The Battle of Alexandria - 1801

They took up a defensive position on a line of low sand hills. On their right was an old Roman fort, which stood on a slight rise close to the shore, and to the front of this was an unfinished redoubt, which was manned by the 28th. Between them, the fort and the redoubt formed the key position, for if either was taken, then the British flank could be turned.

Under the cover of the pre-dawn darkness and sand dunes, two columns of French infantry headed straight for the British right. Heavy fighting ensued and as more French columns joined the attack, the 28th. Became cut off. The British musketry drove off the French onslaught but a brigade of French infantry moved through the gap between the 28th. and the rest of the British line. A counter attack by the 42nd Foot drove off this attack but they in turn went too far and were themselves in danger from French cavalry. The battle raged all along the line, but nowhere as fiercely as on the right, with the 28th fighting to their front and flanks. More French cavalry joined in, supported by more infantry. Some of the cavalry broke through the 42nd and formed up to charge the 28th in the rear. With no reserves available at this critical point in the battle, Lt. Col. Chambers, who had taken over command following the serious wounding of the C.O. Col. Paget, gave the historic order "Rear rank, 28th! Right about face!"

The rear ranks turned and with exemplary discipline waited until the French cavalry were a few horse lengths away. They then fired one devastating volley, causing heavy casualties amongst the cavalry and forcing them to withdraw.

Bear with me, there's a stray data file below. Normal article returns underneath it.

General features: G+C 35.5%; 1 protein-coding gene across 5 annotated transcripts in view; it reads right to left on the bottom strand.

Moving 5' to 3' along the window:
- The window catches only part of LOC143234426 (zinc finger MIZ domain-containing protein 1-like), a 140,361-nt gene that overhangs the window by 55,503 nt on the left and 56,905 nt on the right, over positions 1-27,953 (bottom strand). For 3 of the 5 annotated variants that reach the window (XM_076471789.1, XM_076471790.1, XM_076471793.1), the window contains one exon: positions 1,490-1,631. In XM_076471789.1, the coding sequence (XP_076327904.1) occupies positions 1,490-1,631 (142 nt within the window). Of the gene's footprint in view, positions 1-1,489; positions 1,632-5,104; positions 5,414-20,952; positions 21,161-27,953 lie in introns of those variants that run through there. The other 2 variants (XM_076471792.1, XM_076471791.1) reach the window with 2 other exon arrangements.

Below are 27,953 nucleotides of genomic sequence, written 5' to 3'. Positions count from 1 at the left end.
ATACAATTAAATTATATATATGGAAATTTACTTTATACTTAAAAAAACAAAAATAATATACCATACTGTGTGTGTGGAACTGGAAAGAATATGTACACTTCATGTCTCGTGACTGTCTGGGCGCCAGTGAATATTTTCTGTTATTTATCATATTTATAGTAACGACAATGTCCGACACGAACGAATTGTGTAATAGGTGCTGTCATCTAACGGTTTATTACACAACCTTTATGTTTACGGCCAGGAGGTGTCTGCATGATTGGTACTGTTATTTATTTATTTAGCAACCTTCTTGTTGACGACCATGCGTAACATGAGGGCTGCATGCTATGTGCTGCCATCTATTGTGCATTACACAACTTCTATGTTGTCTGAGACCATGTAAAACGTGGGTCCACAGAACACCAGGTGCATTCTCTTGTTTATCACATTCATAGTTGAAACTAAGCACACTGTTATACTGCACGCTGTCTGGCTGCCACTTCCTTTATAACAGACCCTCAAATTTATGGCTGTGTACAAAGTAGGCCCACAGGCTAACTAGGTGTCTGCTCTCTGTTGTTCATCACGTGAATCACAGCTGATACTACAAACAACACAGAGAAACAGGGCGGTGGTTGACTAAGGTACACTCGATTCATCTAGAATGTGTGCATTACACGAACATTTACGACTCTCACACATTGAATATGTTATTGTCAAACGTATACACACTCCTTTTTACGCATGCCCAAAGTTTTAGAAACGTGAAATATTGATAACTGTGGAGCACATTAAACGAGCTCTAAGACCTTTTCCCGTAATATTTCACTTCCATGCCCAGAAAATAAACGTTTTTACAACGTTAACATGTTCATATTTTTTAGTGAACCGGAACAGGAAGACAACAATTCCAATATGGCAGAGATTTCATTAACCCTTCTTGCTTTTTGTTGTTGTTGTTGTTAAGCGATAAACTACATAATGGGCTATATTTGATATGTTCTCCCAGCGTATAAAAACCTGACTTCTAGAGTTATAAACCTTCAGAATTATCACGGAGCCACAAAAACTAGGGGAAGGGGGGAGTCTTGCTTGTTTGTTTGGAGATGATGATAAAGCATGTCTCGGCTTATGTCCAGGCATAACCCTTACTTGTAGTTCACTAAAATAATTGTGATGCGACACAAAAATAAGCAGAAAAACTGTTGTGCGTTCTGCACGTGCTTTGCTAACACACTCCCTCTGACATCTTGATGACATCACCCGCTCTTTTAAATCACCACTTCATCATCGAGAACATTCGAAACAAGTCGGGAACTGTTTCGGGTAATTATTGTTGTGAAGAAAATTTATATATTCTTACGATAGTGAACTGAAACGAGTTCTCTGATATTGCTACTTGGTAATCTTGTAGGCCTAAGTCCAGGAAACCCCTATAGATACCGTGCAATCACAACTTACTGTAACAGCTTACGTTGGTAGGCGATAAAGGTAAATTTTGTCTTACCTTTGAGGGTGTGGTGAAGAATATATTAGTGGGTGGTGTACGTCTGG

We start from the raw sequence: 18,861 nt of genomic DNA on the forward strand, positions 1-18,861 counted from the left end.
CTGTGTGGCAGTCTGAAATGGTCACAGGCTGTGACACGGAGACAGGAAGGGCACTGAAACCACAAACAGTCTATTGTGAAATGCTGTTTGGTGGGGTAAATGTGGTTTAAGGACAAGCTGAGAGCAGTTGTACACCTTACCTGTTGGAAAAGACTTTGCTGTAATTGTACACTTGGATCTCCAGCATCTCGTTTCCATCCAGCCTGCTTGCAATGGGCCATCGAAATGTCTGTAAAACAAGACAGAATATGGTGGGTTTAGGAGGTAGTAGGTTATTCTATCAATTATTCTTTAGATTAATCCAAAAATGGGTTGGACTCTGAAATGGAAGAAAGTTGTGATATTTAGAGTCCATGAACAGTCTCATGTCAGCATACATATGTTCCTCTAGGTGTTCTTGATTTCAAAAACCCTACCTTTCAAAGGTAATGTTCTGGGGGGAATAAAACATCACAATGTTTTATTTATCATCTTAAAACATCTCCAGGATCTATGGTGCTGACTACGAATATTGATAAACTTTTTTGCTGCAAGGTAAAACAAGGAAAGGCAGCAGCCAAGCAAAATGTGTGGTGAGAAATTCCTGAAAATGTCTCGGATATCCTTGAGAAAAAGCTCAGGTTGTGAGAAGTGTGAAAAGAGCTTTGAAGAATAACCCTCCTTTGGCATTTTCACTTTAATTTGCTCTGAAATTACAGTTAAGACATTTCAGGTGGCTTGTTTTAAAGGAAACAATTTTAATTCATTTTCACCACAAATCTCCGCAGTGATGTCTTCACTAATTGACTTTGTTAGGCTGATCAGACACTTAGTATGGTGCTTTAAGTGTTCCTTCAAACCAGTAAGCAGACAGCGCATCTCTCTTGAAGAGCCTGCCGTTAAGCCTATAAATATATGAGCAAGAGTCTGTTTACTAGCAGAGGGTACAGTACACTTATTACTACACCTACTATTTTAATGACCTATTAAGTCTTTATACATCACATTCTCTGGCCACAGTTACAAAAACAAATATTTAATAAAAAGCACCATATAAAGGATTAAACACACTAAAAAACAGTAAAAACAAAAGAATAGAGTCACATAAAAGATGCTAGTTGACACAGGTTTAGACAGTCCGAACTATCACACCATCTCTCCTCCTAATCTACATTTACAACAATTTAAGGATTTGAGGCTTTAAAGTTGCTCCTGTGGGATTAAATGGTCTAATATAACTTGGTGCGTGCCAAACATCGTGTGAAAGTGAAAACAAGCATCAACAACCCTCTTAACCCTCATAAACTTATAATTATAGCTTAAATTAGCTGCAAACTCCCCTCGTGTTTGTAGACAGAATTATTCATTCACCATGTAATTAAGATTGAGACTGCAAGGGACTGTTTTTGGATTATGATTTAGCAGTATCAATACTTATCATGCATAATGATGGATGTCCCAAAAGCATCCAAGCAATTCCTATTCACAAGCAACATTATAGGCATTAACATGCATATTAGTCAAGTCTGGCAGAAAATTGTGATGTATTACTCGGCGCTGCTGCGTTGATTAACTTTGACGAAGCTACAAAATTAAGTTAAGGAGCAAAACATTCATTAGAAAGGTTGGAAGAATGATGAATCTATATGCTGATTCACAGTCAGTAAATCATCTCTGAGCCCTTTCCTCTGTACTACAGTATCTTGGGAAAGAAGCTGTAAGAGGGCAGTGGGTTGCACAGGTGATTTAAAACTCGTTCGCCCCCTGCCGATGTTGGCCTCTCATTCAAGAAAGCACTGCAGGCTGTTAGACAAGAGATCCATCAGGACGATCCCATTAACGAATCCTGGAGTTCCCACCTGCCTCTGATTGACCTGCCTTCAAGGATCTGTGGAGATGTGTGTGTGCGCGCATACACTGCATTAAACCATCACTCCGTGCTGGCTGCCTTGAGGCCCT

For their gallantry in fighting back to back, the Regiment was given the unique honour of wearing a badge at the back of their caps.

The Battle Honour 'Egypt', with the Sphinx, together with the laurel leaves of victory, are also borne on the Regimental Colour. Cap badges fore and aft are worn to this day by soldiers of The Royal Gloucestershire, Berkshire & Wiltshire Light Infantry.

James Mitchell's Medal Card


James Mitchell's WW1 Medal Card

The above scan is taken from the original record card held at The National Archives in Kew, England and is all that remains of the military record of James. Many millions of WW1 records (around 70% of the total archive), were destroyed during the blitz on London, in the Second World War.

The name "MITCHELL James" can clearly be seen along with his regimental number "7058". The Corps is entered as "1/Gloucs R", meaning the 1st Gloucestershire Regiment, and Rank, entered as "Drmr - Pte" refers to Drummer - Private. The title of "Drummer" was usually bestowed upon under-age recruits to ensure that they would not face hostile action.

Below this can be seen the entitlement to medals. Three columns indicate the medal, the roll number and page within the roll. Below that can be seen the addition of the clasp and rose added to the 1914 star on 12 May 1921.

Unfortunately, there is no entry under "Theatre of War first served in" but it is likely that this would have probably been France or Belgium. The date is clear however... 13.8.14, 13th August 1914.

Finally, in the box headed Remarks, is the word "Disch" This is an abbreviation for Discharged. This indicated that James survived the war (which we know already). Had he not, the entry would probably read something like... "Killed in Action" or "Missing in Action"

Media TitleMITCHELL, James: Military Career
Media NotesWhat medals was James entitled to and why? What is the significance of the sphynx and the word "Egypt" on the regimental cap badge? What is the "Back" badge? These and other questions, answered here.
Linked toJames Thomas Mitchell